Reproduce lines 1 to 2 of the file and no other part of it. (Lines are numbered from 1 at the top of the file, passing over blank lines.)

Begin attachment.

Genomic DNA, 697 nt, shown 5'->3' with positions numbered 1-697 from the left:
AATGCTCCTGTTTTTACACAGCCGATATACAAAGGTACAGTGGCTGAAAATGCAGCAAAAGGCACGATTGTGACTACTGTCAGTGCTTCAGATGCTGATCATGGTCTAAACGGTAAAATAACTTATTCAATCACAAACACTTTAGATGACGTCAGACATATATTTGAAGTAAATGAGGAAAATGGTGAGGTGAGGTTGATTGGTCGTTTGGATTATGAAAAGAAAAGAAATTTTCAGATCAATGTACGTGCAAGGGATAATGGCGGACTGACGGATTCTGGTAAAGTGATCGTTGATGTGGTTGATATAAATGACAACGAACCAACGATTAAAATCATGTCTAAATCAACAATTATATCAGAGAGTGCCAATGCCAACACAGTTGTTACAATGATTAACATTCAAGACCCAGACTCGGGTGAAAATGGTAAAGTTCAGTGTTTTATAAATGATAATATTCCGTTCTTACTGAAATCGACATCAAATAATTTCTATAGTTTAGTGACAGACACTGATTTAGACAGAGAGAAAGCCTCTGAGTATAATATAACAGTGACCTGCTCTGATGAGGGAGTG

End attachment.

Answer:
Genomic DNA, 697 nt, shown 5'->3' with positions numbered 1-697 from the left:
AATGCTCCTGTTTTTACACAGCCGATATACAAAGGTACAGTGGCTGAAAATGCAGCAAAAGGCACGATTGTGACTACTGTCAGTGCTTCAGATGCTGATCATGGTCTAAACGGTAAAATAACTTATTCAATCACAAACACTTTAGATGACGTCAGACATATATTTGAAGTAAATGAGGAAAATGGTGAGGTGAGGTTGATTGGTCGTTTGGATTATGAAAAGAAAAGAAATTTTCAGATCAATGTACGTGCAAGGGATAATGGCGGACTGACGGATTCTGGTAAAGTGATCGTTGATGTGGTTGATATAAATGACAACGAACCAACGATTAAAATCATGTCTAAATCAACAATTATATCAGAGAGTGCCAATGCCAACACAGTTGTTACAATGATTAACATTCAAGACCCAGACTCGGGTGAAAATGGTAAAGTTCAGTGTTTTATAAATGATAATATTCCGTTCTTACTGAAATCGACATCAAATAATTTCTATAGTTTAGTGACAGACACTGATTTAGACAGAGAGAAAGCCTCTGAGTATAATATAACAGTGACCTGCTCTGATGAGGGAGTG